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Electronic - Released August 3, 2011 | Mute

Distinctions 5/6 de Magic - Sélection Les Inrocks
When accomplished electronic music producers speak of making proper songs instead of tracks -- most ominously, there’s the one-two punch of “Dance music bores me now” and “I’m getting a band together” -- it’s usually a good time to tune out. While Sascha Ring is guilty of all three and has backed it up with The Devil’s Walk, an album completely divorced from the dancefloor and glitch/IDM, the shift has been gradual, not abrupt, and he happens to be composing some of the most evocative, finely detailed music of his decade-long career. No need to think back to the most organic song on 2007’s Walls, the sapless and malformed “Over and Over,” and prepare for more of the same; these songs, sometimes built on little more than strings, soft keyboard tones, and supple textures, are sturdy and fully developed. All the vocalists fall into place with solemn yet expressive performances, enhancing productions that straddle heartache and ecstasy. It’s the type of album that can be enjoyed on the surface, as pleasant background listening, or as a deeply immersive experience. Anyone who enjoys it should seek the output of Ring collaborator Joshua Eustis' Telefon Tel Aviv, especially 2009’s Immolate Yourself. © Andy Kellman /TiVo
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Electronic - Released February 18, 2013 | Mute

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Sebastian Hartmann tapped Sascha Ring, aka Apparat, to provide music for his theatrical adaptation of Leo Tolstoy's War and Peace. For four weeks, Ring and a 30-piece group of instrumentalists, including close associates Christoph Hartmann and Philipp Timm, created the material and rehearsed in an abandoned factory building. Up to the conclusion of the production, there was no intent to release the music in any form, but Ring, Hartmann, and Timm opted to shape the performances into an Apparat album. It flows like one, beginning with a short intro of strings that morphs into threatening drones before switching between a succession of predominantly subdued instrumentals and more involved (i.e., musical) pieces with additional percussion. With the exception of "LightOn," Ring's prickly textures and crunchy beats are absent; most of the program certainly could be re-purposed as a film score. Even though the music apparently went through a significant studio process, it's difficult to shake the feeling that it would be preferable to hear the original compositions while witnessing the production. The two full-blown songs featuring vocals -- emotive and pained in a fashion that's very adult contemporary indie -- don't seem to bear the weight of the work that inspired its making. Regardless, this is a sporadically thrilling and fascinating part of the Apparat discography. © Andy Kellman /TiVo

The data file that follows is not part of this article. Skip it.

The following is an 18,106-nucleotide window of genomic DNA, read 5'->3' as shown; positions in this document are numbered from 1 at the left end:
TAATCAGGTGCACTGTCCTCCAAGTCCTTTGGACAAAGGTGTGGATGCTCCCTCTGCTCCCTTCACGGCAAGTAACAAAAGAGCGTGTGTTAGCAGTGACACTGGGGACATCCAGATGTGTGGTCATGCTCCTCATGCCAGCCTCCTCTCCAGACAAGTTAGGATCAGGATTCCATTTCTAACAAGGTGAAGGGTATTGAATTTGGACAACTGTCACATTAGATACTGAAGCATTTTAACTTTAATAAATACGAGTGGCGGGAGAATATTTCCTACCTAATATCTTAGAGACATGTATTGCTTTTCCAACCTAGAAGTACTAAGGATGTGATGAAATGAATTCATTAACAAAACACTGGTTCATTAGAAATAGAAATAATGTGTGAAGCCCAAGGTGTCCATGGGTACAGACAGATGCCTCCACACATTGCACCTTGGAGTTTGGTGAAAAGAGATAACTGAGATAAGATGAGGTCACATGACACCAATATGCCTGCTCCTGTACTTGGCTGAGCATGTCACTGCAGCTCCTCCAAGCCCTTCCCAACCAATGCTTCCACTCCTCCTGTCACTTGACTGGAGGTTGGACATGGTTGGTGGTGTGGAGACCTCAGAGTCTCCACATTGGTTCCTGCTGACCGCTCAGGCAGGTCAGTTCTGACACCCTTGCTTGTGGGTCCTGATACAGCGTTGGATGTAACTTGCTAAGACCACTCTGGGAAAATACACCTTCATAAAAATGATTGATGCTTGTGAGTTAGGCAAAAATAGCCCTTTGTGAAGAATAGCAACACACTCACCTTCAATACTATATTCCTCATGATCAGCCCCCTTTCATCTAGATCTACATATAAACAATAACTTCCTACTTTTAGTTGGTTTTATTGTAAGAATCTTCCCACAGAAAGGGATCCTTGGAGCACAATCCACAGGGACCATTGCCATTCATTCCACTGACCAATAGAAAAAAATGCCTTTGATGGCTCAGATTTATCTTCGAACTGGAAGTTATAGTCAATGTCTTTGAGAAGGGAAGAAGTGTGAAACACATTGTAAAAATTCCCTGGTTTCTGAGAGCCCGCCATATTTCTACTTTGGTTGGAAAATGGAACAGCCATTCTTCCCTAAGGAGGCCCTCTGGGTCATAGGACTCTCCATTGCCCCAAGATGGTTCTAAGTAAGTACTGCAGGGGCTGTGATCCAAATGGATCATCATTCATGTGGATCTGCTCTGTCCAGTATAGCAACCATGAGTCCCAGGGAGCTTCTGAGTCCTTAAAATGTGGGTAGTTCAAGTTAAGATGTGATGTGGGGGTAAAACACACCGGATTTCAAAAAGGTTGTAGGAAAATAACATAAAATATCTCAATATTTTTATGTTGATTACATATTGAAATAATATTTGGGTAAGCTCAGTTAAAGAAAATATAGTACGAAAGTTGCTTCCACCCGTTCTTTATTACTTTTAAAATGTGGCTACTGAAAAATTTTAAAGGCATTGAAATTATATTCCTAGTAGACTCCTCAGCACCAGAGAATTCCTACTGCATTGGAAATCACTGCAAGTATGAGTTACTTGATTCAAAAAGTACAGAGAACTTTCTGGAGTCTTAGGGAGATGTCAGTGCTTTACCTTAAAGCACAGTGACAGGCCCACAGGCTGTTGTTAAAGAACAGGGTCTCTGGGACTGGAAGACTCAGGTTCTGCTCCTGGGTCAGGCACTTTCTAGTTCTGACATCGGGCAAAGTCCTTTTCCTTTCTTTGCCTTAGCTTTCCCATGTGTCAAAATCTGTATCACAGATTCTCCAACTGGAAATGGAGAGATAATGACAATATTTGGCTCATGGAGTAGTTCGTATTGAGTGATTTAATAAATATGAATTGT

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Electronic - Released March 22, 2019 | Mute

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Film Soundtracks - Released May 1, 2020 | It's Complicated Records

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Electronic - Released May 25, 2007 | Shitkatapult

Having made a considerable splash with the Ellen Allien collaboration Orchestra of Bubbles, Apparat returned to his own path with Walls, a remarkable album that ranks as his best yet. Beginning with the gentle string and vibes beats of "Not a Number" -- which in its own melancholy way, combined with the title, suddenly sounds like one of the most humanistic songs yet recorded, passionate in its elegant sorrow -- Walls takes a simultaneously familiar and unsettled path. While the continuing impact of disparate strands of music -- the fallout of My Bloody Valentine and its many imitators, the electronic obsessions of Warp, the stadium-ready melancholy of early Radiohead and its own horde of followers -- has resulted in a 21st century computer music of crushed sorrow; on Walls, Apparat transcends the downbeat limitations of the incipient form with astonishing grace. Hearing how what could be a standard filter-house volume build in "Limelight" becomes a fierce trap for a voice barely understandable, or how the post-Jeff Buckley/Thom Yorke woundedly sweet vocal on "Arcadia" actually means something working alongside the busily frenetic beats make the listener regard familiar approaches in a sudden new light. Meantime, "You Don't Know Me," which appears towards the album's conclusion, might actually be the best song on it. While there are a lot of songs that could be described as soundtracking a nonexistent film, this actually feels like it, strings and a handclap beat creating a pitch-perfect atmosphere to the end of a romantic movie. Raz Ohara's various vocal appearances throughout are nice additions but the highlight is "Hold On," where his perfectly in-the-moment R&B style contrasts the squelching bass and nervous but righteous groove to a T. © Ned Raggett /TiVo